Thursday, September 29, 2005


Not being in possession of a laptop abroad can be a problem when combined with the dearth of internet cafés in small Croatian coastal towns and an impatient desire to know the result of the Watford match; not to mention a somewhat niggling suspicion that the video sections of some of the less puritanical sites I have been known to peruse may have been updated during my absence.

This situation, perforce, entailed a daily post-breakfast constitutional into the centre of Vodice and it wasn't until Wednesday morning that the Sunday papers hit the kiosks and I was able, at last, to learn of the fightback to victory from 2-0 down at Vicarage Road.

Such is the depth (in this case, probably more an indication of shallowness than anything else) of my emotion regarding the team, the elemental connection to which I inherited from my father, that there was, throughout the jollity of the previous evening's rather raucous bevy-up, a recurring, albeit brief, synaptic flash of anxiety combined with guilt in equal measure that I might just be celebrating when all manner of misfortune had befallen and that our unbeaten start to the season had gone, as some say, tits up.

A rather odd little phrase that one, wouldn't you say? I'd be interested, from a purely liguistic point of view, in any explanations as to its etymology but it occurs to me that, and please correct me if I'm wrong, in the case of tits being up, there is an unavoidable collocation with such wonderful little adjectives as 'pert' and 'perky' which, if dwelt on for any longer than, let's say, three tenths of a second, will also conjure up images of rowdy young buttocks punching against seams of jeans. All in all, quite a deliciously positive mental picture in fact.

I realise it is rather difficult not to be tittist about the whole thing, but from a purely aesthetic consideration, I am sure that most tits themselves, if asked, would express a preference for the ever so slightly upward over those which have already begun the long and somewhat inevitable, great journey south.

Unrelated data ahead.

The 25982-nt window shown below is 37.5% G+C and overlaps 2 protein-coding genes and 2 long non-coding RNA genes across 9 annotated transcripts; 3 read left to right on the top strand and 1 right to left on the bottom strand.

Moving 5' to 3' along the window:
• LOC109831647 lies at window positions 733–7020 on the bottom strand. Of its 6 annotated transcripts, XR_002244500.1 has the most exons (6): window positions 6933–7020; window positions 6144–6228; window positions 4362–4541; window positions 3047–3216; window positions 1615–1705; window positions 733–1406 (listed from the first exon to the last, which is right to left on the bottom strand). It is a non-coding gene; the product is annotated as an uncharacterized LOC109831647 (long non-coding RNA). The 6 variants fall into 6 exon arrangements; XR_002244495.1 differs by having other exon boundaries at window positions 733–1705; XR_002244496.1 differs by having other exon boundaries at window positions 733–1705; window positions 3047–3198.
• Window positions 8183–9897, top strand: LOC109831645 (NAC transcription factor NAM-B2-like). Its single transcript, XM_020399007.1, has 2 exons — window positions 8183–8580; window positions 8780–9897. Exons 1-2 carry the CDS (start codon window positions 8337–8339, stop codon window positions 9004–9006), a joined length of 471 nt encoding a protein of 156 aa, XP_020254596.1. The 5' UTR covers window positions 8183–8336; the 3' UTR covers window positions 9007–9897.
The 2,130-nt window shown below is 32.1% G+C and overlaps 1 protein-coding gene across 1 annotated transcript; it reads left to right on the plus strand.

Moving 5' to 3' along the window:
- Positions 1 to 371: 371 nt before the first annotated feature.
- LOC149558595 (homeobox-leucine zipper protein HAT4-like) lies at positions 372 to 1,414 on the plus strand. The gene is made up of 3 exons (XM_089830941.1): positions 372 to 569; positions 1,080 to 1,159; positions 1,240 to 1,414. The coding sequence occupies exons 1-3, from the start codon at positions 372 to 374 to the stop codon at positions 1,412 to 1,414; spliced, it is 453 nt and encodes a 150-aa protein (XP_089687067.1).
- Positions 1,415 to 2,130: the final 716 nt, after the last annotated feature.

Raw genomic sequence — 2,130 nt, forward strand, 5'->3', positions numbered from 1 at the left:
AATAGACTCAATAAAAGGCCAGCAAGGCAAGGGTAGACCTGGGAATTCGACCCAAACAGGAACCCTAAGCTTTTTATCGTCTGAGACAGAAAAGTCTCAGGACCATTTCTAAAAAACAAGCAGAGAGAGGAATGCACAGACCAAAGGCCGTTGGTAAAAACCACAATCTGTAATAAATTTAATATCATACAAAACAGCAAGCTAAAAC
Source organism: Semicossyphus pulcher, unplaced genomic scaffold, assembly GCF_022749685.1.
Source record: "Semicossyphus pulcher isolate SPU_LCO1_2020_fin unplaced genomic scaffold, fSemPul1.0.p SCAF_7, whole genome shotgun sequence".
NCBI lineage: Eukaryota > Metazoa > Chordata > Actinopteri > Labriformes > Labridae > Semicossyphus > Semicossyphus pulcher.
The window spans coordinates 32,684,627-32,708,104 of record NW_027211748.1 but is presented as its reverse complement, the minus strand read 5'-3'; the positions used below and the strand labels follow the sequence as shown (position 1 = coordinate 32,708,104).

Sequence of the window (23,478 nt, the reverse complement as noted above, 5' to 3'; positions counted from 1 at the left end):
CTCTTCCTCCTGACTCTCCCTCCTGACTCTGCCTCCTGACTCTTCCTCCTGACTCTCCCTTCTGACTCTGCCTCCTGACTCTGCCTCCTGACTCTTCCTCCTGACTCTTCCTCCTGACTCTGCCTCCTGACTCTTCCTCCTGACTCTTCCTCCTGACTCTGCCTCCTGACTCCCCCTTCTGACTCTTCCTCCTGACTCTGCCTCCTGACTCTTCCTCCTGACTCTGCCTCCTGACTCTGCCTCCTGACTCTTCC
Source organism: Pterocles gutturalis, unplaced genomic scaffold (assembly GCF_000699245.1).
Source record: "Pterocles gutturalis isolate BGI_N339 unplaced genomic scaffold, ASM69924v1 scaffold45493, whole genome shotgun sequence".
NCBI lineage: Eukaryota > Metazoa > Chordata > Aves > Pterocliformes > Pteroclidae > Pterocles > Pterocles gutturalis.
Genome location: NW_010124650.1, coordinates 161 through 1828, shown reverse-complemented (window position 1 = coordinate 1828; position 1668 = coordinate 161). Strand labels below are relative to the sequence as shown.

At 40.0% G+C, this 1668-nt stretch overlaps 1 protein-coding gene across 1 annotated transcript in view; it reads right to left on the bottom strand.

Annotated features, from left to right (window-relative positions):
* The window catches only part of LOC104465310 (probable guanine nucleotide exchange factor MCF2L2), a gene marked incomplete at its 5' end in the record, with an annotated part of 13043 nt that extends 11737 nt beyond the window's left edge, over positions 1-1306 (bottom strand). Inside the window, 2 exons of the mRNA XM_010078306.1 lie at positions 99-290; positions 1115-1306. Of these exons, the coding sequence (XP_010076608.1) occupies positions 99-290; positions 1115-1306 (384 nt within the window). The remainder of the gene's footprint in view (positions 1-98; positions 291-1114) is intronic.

Anyway, my fears having been proven happily to be unfounded, I returned to the hotel with a much lightened conscience and was pleasantly surprised to find how remarkably easy it was to persuade all those whose wish it was not to spend the day rotating themselves on the beach barbie, that is to say all those over 18 and possessant of dangly genitalia, to join me in the bar for a wee celebration.

And so it was that the consumption of the previous evening, prodigious by any standards, was exceeded nay, dwarfed by that which was to follow.

I guess we were fortunate in that the circumstances were perfect. The weather was hot and the proximity of the bar to both restaurant and swimming pool meant that meals were taken and cold plunges endured throughout the day with the result that come the evening, we had drunk ourselves into a state that can probably best be described as fully functioning intoxication.

Shortly after the evening meal, when we were joined by those of far less dangly genitalia than our own, we actually worked out that all things considered, our holiday venture was now in profit which brought smiles all round and another pile of rounds with which to celebrate our joint investment. There was an easy clarity, a rarely achieved state, sober or otherwise, of being totally who you are and where you are in the moment when you are. Our consortium was such that there were groups within the group which knew other groups but there was no communality as a whole until this night. All our natural social reticence seemed to disappear and the dynamic was such that everyone was swept along on a wave the riding of which brought out all which was the best in each of us; without thought, without analysis or any self-consciousness, we were carried beyond ourselves to a place which seemed outside of time itself and where the sound of the gently lapping waves on the shore was punctuated with that of joyous laughter.

Someone had had the foresight to bring with them several bottles of home distilled pálinka which enabled us to continue the party on the beach long after last orders and, lying flat out on the pebbles below a vast and starry night sky, not even the mosquitoes could pierce my mood.


Sunday, September 25, 2005


Considering we were a convoy of five cars for over 6 hours of mainly motorway driving, it was a reasonably relaxed journey. We arrived at about 1 o'clock in the afternoon of a dismally grey Croatian day, unpacked and strolled down to the sea front which was almost deserted...except for us and these two that is.

We had a pretty restrained evening in the bar that night and, as the weather had not improved much the next morning, we drove into Sibenik where I caught Froggy explaining to her minder that the ice-cream shop is over there.